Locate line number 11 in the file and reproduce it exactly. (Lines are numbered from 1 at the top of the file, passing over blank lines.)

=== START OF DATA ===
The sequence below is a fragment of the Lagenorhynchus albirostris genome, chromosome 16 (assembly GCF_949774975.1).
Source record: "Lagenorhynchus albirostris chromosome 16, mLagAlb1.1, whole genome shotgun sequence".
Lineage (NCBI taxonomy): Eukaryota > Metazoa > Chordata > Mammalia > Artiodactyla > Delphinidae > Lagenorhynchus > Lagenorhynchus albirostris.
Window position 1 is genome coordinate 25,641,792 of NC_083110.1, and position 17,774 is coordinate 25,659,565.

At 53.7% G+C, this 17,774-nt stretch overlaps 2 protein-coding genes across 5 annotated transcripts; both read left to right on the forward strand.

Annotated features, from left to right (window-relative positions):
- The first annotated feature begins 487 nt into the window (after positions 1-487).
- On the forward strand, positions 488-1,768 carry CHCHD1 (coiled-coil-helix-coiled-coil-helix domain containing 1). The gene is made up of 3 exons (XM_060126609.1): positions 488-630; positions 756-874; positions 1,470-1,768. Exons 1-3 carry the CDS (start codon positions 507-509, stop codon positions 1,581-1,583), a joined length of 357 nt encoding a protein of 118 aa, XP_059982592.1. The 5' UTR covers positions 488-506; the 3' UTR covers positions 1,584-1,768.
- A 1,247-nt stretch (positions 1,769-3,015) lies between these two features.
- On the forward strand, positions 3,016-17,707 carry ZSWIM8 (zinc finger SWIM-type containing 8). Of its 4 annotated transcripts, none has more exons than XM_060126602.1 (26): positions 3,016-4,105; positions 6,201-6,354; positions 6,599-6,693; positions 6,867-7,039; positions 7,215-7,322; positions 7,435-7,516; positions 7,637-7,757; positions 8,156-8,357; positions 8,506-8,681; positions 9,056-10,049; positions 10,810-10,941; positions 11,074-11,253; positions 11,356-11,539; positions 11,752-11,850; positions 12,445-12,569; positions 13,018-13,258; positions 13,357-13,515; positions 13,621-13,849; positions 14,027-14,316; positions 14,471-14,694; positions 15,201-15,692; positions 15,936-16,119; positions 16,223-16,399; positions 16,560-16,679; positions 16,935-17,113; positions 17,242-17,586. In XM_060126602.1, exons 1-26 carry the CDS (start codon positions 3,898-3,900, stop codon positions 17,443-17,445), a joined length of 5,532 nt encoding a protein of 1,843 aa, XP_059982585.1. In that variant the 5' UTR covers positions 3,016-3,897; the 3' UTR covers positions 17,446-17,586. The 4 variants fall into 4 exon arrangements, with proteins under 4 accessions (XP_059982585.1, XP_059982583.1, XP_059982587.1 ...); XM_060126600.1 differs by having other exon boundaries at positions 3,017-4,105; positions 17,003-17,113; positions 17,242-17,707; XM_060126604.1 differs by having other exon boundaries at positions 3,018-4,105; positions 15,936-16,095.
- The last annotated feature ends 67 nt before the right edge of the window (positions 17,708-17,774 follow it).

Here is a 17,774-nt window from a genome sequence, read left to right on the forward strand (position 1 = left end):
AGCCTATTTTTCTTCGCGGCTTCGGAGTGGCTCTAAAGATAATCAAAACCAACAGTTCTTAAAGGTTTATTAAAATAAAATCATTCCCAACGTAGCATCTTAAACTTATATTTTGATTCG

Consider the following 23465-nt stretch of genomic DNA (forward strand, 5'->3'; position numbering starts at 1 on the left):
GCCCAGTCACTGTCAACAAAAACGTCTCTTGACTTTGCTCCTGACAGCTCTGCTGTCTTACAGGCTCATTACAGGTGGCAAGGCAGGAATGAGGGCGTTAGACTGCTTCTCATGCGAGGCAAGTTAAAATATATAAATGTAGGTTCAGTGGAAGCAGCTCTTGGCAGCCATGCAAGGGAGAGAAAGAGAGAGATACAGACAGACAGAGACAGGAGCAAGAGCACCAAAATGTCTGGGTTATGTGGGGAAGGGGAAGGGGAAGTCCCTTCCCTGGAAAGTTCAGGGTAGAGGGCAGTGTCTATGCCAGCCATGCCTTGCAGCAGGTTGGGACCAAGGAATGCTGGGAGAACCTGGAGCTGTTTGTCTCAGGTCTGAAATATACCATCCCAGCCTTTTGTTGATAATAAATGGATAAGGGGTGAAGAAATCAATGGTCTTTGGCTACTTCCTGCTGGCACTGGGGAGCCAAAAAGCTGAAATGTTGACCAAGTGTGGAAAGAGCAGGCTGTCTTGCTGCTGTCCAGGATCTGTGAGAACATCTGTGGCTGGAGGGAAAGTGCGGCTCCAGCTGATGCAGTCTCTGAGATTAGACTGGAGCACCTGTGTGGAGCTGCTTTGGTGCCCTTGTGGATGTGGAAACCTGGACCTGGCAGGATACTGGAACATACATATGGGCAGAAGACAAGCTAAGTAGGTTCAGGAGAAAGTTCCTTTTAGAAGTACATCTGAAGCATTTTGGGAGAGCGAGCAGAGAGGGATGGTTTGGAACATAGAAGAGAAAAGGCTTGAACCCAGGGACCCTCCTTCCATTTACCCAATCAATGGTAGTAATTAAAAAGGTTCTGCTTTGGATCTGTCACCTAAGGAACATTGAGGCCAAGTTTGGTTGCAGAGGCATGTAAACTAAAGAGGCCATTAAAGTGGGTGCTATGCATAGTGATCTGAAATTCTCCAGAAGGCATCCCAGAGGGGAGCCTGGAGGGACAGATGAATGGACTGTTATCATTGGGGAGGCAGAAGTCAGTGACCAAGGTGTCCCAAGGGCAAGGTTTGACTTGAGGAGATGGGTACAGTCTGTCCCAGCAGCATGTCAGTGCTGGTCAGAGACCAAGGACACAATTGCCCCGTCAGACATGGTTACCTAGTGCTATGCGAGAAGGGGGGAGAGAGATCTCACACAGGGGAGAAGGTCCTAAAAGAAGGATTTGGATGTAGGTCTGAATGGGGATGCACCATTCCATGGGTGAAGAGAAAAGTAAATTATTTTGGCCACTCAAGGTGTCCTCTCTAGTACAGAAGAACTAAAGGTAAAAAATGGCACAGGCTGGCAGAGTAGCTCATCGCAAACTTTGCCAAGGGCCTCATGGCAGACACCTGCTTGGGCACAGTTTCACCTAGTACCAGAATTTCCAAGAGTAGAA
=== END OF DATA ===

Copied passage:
- The last annotated feature ends 67 nt before the right edge of the window (positions 17,708-17,774 follow it).